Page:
Metro by T-Mobile

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Metro by T-Mobile
Division
IndustryWireless
PredecessorGeneral Wireless, Inc.,
MetroPCS Communications, Inc.
Founded1994; 24 years ago (1994) (as General Wireless, Inc.)
FounderRoger D. Linquist and Malcolm Lorang
HeadquartersRichardson, Texas, U.S.
Area served
United States
Key people
Thomas C. (Tom) Keys, President[1]
OwnerT-Mobile US
Websitewww.metrobytmobile.com

Metro by T-Mobile (formerly known as MetroPCS, stylized as metroPCS), is a prepaid wireless carrier brand owned by T-Mobile US. It previously operated the fifth largest mobile telecommunications network in the United States using code division multiple access. In 2013, the carrier engaged in a reverse merger with T-Mobile USA; post-merger, its services were merged under T-Mobile's 4G and LTE network.

History[edit]

MetroPCS, was established in 1994 as General Wireless, Inc., by Roger Linquist.[2] PCS referred to the industry term, Personal Communications Service.

logo used until the rebranding

In October 2012, MetroPCS reached an agreement to merge with T-Mobile USA.[3] The deal was a reverse merger for MetroPCS; following the closure of the merger on May 1, 2013, the combined company, now known as T-Mobile US, began trading on the New York Stock Exchange.[4][5] Following the merger, the legacy MetroPCS CDMA network was decommissioned on June 21, 2015, with customers migrated to the two carriers' LTE network.[6]

On September 24, 2018, T-Mobile announced that it would re-launch the brand as Metro by T-Mobile, introducing new unlimited plans offering bundled features such as Amazon Prime subscriptions and Google One storage, and announcing that the brand would offer prepaid 5G service in the future. T-Mobile stated that these changes would help to reduce the negative stigmas associated with MetroPCS's prepaid services, by aligning them with other well-known brands as value-added services, and placing a larger emphasis on its use of T-Mobile's network.[7][8]

Reception and criticism[edit]

The launch of MetroPCS's LTE network was met with mixed reviews. GigaOM's Kevin Tofel noted that although the LTE network is based on 4G technology, "the infrastructure MetroPCS is using keeps speeds in the range of older 3G networks". Tofel measured data speeds "far slower than T-Mobile's HSPA+ network" but considered that users with only basic data requirements would find the no-contract deal "refreshing".[9] Referencing Tofel's review, Laptop Magazine's Corvida Raven concluded that MetroPCS "probably isn't using the best LTE technology."[10]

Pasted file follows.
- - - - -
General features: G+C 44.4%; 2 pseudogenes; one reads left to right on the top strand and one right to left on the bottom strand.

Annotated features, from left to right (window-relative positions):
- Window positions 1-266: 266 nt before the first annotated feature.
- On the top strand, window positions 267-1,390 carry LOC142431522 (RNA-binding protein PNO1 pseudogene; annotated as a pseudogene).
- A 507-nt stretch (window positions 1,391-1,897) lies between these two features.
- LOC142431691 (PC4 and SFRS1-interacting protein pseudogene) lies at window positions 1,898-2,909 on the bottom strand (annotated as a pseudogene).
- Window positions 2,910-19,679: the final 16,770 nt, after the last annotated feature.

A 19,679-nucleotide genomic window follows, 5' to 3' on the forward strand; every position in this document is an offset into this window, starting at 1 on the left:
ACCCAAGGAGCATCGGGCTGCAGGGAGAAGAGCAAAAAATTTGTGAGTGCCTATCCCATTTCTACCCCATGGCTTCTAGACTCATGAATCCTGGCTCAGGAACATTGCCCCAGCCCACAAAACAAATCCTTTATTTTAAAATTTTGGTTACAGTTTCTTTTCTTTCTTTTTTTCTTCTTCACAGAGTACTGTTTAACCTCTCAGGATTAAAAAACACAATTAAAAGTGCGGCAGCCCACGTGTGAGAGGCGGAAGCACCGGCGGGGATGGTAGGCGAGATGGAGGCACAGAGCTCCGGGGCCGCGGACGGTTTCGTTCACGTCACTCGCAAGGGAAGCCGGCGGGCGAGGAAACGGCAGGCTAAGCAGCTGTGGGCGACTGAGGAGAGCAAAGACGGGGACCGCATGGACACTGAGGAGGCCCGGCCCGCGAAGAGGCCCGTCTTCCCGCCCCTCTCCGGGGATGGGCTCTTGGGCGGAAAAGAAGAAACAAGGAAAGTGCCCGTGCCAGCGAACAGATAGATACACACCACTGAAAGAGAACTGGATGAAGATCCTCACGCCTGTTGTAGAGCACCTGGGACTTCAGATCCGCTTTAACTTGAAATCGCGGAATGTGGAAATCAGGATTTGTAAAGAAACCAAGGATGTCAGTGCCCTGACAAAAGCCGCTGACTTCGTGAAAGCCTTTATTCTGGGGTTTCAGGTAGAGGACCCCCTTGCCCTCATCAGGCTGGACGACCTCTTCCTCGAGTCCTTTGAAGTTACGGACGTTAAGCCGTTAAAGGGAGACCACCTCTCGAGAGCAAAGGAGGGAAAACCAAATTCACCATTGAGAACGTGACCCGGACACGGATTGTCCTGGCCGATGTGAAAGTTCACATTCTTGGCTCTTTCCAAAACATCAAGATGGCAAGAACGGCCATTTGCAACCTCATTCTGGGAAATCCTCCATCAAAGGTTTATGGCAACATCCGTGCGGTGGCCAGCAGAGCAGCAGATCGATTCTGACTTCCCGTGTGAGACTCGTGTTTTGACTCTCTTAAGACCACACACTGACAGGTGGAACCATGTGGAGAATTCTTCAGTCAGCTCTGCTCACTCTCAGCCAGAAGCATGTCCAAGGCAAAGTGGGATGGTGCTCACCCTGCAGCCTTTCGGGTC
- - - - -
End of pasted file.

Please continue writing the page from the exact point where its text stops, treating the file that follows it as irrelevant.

Slate's Farhad Manjoo panned the service by suggesting that MetroPCS was able to roll out 4G coverage sooner and cheaper than its competitors by offering only the Samsung Craft, a feature phone with sub-standard internet capabilities, as its launch device. Due to the quality of the device (described as being "designed not just to frustrate users but to get us to swear off ever using any phone again"), the network, and MetroPCS's decision to block video streaming services aside from YouTube under its "unlimited web" plan, Manjoo considered it a device designed to disappoint users excited for 4G.[11]

Marketing[edit]

MetroPCS attracted criticism in 2010 for an advertising campaign featuring two Indian characters, Ranjit and Chad (the former being played by veteran Indian actor Anjul Nigam), as their content was believed to be stereotypical and offensive.[12][12][13] [14]

Following the T-Mobile merger, MetroPCS began a new campaign centering around "the power of the period", referring to its lack of hidden fees. However, the campaign did receive some ridicule among those who saw a double meaning in the slogan as referring to the menstrual cycle.[15]

References[edit]

  1. ^ "Management & Board of Directors". T-Mobile USA. Archived from the original on June 16, 2018. Retrieved July 16, 2018.
  2. ^ "20. Roger Linquist, Chairman, CEO, MetroPCS". FierceWireless. Retrieved June 9, 2015.
  3. ^ "T-Mobile USA, MetroPCS to combine". Chicago Tribune. October 3, 2012. Retrieved October 3, 2012.
  4. ^ "MetroPCS shareholders approve merger with T-Mobile USA". Reuters. Retrieved May 16, 2017.
  5. ^ Rodriguez, Salvador. (May 1, 2013) Combined T-Mobile-MetroPCS debuts on N.Y. Stock Exchange as 'TMUS'. latimes.com. Retrieved on August 23, 2013.
  6. ^ "T-Mobile shuts down MetroPCS legacy network". RCR Wireless. Retrieved September 18, 2015.
  7. ^ "T-Mobile Decides to Make It More Obvious that It Owns MetroPCS". Fortune. Retrieved 2018-10-09.
  8. ^ "T-Mobile's Metro prepaid wireless service commits to 5G in 2019". CNET. 2018-10-08. Retrieved 2018-10-09.
  9. ^ Tofel, Kevin C. (November 26, 2010). "For $55, What Kind of LTE Experience Does MetroPCS Deliver?". GigaOM. Retrieved December 5, 2010.
  10. ^ Raven, Corvida (November 26, 2010). "MetroPCS's LTE Service Tested, Found Wanting". Laptop Magazine. Bedford Communications Inc. Retrieved December 5, 2010.
  11. ^ Manjoo, Farhad. "4G, Samsung Craft, MetroPCS: The worst cell phone on earth". Slate. Retrieved November 28, 2011.
  12. ^ a b "Did this MetroPCS ad make the tech world cringe?". CNET. 2010-02-08. Retrieved 2018-10-09.
  13. ^ Poniewozik, James (2010-02-07). "The Best and Worst Super Bowl Commercials of 2010". Time. ISSN 0040-781X. Retrieved 2018-10-09.
  14. ^ Anjul Nigam (16 May 2011). "MetroPCS "Tech & Talk": 11 commercials" – via YouTube.
  15. ^ "13 Best & Worst Tech Commercials of 2013". Laptop Magazine. Retrieved 2018-10-09.

See also[edit]